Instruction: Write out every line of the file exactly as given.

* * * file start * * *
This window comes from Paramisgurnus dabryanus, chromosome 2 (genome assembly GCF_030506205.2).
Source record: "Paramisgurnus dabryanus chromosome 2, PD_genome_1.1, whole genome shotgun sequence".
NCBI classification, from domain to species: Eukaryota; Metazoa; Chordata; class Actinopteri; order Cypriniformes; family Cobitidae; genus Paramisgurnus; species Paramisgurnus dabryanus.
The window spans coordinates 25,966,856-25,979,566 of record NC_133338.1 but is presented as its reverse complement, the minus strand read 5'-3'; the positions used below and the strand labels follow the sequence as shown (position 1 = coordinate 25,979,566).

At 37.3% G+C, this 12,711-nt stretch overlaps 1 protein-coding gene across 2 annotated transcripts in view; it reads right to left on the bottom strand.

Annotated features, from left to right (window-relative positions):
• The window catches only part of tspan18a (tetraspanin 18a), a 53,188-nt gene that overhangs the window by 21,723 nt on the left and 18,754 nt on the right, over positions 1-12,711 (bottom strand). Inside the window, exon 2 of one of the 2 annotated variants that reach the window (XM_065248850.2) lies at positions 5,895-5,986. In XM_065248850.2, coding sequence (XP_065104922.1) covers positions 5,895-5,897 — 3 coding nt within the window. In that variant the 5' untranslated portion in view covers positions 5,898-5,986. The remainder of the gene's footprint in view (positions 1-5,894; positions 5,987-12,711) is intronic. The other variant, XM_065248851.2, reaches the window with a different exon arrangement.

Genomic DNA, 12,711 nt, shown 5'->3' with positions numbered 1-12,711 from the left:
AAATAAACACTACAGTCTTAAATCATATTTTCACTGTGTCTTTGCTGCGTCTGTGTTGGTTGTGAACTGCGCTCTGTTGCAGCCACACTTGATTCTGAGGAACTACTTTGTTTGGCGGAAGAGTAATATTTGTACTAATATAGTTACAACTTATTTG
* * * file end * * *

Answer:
This window comes from Paramisgurnus dabryanus, chromosome 2 (genome assembly GCF_030506205.2).
Source record: "Paramisgurnus dabryanus chromosome 2, PD_genome_1.1, whole genome shotgun sequence".
NCBI classification, from domain to species: Eukaryota; Metazoa; Chordata; class Actinopteri; order Cypriniformes; family Cobitidae; genus Paramisgurnus; species Paramisgurnus dabryanus.
The window spans coordinates 25,966,856-25,979,566 of record NC_133338.1 but is presented as its reverse complement, the minus strand read 5'-3'; the positions used below and the strand labels follow the sequence as shown (position 1 = coordinate 25,979,566).

At 37.3% G+C, this 12,711-nt stretch overlaps 1 protein-coding gene across 2 annotated transcripts in view; it reads right to left on the bottom strand.

Annotated features, from left to right (window-relative positions):
• The window catches only part of tspan18a (tetraspanin 18a), a 53,188-nt gene that overhangs the window by 21,723 nt on the left and 18,754 nt on the right, over positions 1-12,711 (bottom strand). Inside the window, exon 2 of one of the 2 annotated variants that reach the window (XM_065248850.2) lies at positions 5,895-5,986. In XM_065248850.2, coding sequence (XP_065104922.1) covers positions 5,895-5,897 — 3 coding nt within the window. In that variant the 5' untranslated portion in view covers positions 5,898-5,986. The remainder of the gene's footprint in view (positions 1-5,894; positions 5,987-12,711) is intronic. The other variant, XM_065248851.2, reaches the window with a different exon arrangement.

Genomic DNA, 12,711 nt, shown 5'->3' with positions numbered 1-12,711 from the left:
AAATAAACACTACAGTCTTAAATCATATTTTCACTGTGTCTTTGCTGCGTCTGTGTTGGTTGTGAACTGCGCTCTGTTGCAGCCACACTTGATTCTGAGGAACTACTTTGTTTGGCGGAAGAGTAATATTTGTACTAATATAGTTACAACTTATTTG